Stay up-to-date in pulmonary and critical care. No spam.
Cytisine is a partial nicotine agonist extracted from acacia seeds. In a single-center trial, West et al randomized 740 smokers to receive either cytisine or placebo for 25 days; they were then followed for 12 months with surveys and periodic biochemical verification.
At 12 months, those receiving cytisine had an 8.4% rate of biochemically verified smoking abstinence, compared with 2.4% in the placebo group. The cytisine users did report more gastrointestinal side effects (5.7% more reporting stomach pain, dyspepsia, nausea, or dry mouth).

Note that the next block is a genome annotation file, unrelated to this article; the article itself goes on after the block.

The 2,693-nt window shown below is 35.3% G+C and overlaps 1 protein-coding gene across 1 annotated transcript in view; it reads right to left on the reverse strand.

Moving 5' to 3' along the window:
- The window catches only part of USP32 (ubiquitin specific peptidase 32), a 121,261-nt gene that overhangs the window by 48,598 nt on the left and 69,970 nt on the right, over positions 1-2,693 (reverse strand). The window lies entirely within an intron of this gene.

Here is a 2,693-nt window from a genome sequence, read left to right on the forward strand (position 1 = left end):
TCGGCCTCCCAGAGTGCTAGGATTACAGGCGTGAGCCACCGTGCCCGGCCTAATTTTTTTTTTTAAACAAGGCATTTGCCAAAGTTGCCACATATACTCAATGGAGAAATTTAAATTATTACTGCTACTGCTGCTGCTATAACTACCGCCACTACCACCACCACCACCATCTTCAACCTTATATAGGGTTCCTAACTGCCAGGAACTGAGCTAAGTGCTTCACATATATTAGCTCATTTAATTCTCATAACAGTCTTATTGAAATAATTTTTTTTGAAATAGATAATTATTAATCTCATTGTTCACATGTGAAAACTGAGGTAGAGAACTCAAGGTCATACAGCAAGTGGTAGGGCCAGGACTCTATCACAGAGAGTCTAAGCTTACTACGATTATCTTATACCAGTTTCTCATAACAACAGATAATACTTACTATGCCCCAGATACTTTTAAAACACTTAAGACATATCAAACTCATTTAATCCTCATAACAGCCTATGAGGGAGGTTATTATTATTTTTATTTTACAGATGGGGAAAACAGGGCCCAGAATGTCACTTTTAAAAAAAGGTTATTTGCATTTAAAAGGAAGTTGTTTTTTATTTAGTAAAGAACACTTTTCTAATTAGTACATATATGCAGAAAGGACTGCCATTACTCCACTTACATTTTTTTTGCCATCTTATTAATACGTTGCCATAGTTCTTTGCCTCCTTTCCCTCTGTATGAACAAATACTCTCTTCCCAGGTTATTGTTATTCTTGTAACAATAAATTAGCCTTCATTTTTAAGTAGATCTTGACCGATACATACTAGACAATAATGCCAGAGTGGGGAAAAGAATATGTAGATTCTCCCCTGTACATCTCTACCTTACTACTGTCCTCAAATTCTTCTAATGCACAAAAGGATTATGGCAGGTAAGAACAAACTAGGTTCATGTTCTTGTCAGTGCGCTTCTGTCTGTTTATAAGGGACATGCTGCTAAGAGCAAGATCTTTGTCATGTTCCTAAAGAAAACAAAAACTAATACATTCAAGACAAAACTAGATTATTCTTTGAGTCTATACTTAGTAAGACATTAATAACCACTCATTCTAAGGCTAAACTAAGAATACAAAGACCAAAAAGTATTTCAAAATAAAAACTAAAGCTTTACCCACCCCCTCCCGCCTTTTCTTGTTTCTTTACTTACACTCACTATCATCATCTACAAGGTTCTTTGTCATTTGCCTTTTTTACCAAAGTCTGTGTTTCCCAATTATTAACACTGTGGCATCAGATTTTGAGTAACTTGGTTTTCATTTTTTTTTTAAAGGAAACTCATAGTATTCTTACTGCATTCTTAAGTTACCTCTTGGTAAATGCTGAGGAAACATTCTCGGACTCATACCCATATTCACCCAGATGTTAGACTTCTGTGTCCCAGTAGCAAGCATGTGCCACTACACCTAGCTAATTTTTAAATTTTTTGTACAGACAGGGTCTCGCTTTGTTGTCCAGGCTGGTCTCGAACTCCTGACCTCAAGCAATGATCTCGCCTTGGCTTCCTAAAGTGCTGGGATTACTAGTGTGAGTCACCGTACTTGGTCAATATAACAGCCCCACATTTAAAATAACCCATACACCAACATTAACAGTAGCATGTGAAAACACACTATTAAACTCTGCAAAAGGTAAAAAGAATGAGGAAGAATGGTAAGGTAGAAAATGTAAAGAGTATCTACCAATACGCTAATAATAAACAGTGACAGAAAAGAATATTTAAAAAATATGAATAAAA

Since cytisine only costs $15 for a treatment course, it could become a great option for low-income people who want to quit (who make up a disporportionate amount of smokers, and are less likely to be insured or able to afford pharmaceutical smoking cessation aids).
West R et al. Placebo-Controlled Trial of Cytisine for Smoking Cessation. N Eng J Med 2011; 365:1193-1200.